When I first reached the Yukon, he was in the heyday of his fortune and fame. Alex, was a man of powerful stature, over six feet in height and heavily built. He was homely and stolid appearing, with a long nose and a most tremendously heavy underjaw. He looked like a moose. In fact, the miners had dubbed him from the first “The Big Moose”; and the name stuck.

He was a rather dull fellow and always gave one the impression of a man who had had wealth and responsibility sprung on him and had never quite recovered from the surprise. “I speakit the twa talks,” he used to tell us, meaning English and Gaelic—but in reality, he spoke little of anything. He was a silent, dour man, mixing little with the community and taking no interest in things outside of his claims.

At the height of his career in the

Yukon, he owned perhaps as many as forty claims and most of them were good ones. He had located a number of them hirnself, the rest he had bought in. No estimate could be placed on the amount of his wealth; he had only the vaguest idea of it himself. He was a Roman Catholic and always gave most liberally, building a church and hospital and contributing liberally to all funds, for which he was given the Order of Knighthood of the Roman Catholic Church by the Pope.

Alex, brought a wife up to Dawson in the height of his affluence—a pretty girl whom he had met in Seattle. She was dark-eyed, vivacious and quite young, in fact the very opposite of big Alex, in every way. They seemed quite happy although the young consort of the mining King began to drag him into social activities that were far beyond his ken. I remember seeing him at a reception given on the memorable occasion when Lord Minto, then Governor-General, visited Dawson. Alex, had donned a Prince Albert and silk hat and he looked hopelessly miserable. Out on the creeks he was a giant among men; in a drawing-room, he dwindled into vacuous insignificance.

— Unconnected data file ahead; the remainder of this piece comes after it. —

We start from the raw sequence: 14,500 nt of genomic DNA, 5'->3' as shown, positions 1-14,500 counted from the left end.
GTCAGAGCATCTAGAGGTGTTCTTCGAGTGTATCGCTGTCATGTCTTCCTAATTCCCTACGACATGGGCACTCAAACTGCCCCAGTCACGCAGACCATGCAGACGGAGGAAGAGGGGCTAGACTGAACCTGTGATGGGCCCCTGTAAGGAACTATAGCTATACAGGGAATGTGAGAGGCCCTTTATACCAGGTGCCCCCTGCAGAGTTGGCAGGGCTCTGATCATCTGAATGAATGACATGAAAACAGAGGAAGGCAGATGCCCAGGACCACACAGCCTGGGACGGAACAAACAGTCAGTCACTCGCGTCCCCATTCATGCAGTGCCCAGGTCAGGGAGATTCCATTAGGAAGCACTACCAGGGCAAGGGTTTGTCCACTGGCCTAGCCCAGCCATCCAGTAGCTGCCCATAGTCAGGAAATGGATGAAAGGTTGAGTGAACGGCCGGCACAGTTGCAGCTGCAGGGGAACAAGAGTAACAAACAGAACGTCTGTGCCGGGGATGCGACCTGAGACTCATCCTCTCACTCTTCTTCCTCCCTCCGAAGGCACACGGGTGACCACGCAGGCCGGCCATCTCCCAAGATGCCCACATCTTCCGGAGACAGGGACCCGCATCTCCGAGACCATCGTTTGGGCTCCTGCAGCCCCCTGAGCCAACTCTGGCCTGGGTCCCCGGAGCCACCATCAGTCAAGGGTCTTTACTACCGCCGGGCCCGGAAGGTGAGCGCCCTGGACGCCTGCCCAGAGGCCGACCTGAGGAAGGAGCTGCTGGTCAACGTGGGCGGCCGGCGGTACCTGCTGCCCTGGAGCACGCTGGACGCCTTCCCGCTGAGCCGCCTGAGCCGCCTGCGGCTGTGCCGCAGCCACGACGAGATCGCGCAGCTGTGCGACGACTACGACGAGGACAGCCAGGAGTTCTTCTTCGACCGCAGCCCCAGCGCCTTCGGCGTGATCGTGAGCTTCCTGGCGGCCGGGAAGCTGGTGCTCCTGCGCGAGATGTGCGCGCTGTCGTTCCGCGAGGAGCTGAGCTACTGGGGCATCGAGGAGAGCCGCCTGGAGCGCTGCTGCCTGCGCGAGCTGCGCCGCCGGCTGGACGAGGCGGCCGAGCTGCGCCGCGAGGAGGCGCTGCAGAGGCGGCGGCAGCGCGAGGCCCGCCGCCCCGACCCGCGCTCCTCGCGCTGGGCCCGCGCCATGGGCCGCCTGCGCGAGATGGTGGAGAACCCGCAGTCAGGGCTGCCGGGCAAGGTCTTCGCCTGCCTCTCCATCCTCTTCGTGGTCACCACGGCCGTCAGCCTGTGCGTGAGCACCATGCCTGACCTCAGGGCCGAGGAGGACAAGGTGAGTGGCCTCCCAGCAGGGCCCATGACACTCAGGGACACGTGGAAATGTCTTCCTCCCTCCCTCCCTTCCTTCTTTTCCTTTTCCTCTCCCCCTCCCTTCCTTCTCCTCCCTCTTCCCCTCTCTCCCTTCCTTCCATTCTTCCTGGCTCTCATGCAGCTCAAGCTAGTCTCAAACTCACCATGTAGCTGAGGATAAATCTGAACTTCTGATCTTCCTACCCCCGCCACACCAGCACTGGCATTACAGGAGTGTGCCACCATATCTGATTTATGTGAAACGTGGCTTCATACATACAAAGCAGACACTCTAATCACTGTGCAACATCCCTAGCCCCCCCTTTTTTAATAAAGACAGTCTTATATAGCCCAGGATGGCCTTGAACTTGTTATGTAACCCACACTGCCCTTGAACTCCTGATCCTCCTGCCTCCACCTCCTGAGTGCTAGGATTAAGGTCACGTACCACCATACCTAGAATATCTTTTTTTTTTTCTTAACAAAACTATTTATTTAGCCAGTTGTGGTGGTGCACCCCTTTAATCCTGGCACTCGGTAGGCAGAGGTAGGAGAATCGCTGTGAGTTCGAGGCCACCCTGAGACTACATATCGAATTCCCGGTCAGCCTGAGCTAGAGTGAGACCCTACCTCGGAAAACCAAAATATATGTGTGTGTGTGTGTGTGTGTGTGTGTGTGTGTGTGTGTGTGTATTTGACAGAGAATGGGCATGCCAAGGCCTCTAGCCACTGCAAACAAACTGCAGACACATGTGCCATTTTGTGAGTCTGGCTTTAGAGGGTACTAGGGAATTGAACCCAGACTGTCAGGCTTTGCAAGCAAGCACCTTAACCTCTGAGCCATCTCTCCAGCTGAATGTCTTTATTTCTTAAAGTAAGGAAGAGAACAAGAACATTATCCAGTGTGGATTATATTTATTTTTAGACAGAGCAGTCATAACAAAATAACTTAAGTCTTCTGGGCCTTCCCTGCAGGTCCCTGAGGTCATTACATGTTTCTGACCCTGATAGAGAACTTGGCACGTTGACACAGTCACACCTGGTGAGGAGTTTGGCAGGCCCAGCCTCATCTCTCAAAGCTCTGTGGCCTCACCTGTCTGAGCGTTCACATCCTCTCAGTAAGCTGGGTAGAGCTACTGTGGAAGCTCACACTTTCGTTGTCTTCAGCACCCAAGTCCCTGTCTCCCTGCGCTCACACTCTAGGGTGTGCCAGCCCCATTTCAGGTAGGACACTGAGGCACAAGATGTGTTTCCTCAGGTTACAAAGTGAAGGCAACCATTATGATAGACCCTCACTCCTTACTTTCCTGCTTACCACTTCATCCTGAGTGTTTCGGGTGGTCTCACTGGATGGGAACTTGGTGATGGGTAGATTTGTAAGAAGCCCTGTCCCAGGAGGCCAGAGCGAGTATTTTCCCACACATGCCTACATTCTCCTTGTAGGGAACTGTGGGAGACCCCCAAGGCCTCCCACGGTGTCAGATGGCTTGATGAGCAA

His Fortune Swept Away

THE turn in the King’s affairs came when he began to branch out too far and got beyond, his depth. He bought up a great deal of property in Dawson, including at least one hotel and several stores and a large machine shop. He launched one big deal—or someone did for him—to buy up all the water front and develop it. But this fell through. Finally it was suggested to him that he should consolidate all his claims and place them on the English market. With this idea in mind he went to England;

taking an agent along, and offered his holdings to an English syndicate for the sum of four million pounds sterling. The capitalists did not see the value in the property and offered one million sterling. Big Alex, returned to Canada lí uffed.

From that point on his fortune dwindled away from him. Many of his claims petered out and it took the revenue from the paying ones to support the losing propositions. His wealth vanished almost as rapidly as it had been accumulated. One day he wakened up to find himself penniless. Even a fine home that he had built for his wife at Tacoma, Washington, had been swept away. Nothing was left.

Undaunted, the old fellow started out to rebuild his fortune. He took hold of a new scheme—the opening up of lowgrade property by hydraulic work. An old foreman of mine went with him and •worked all summer. At the finish McDonald owed him $1,700 for wages and did not have a cent to pay. The scheme had completely failed.

One cold winter night a few old acquaintances dropped in to see him in the cabin he was occupying. The ex-King wa3 very morose and spoke of his nrospocts gloomily. “The cream is gon«_,” lie declared. “We’re trying to get something out of the skimmed milk now. I’m feared it’s too late.”

The fire burned low and he went out to pet more wood. He was gone longer than seemed necessary so one of the party went out to see what was the matter. The massive body of the old miner lay stretched out on the snow—Alex, was dead. He had apparently been -awing the wood and the exercise had proven too violent for his weakened heart.

So passed the King of the Klondyko.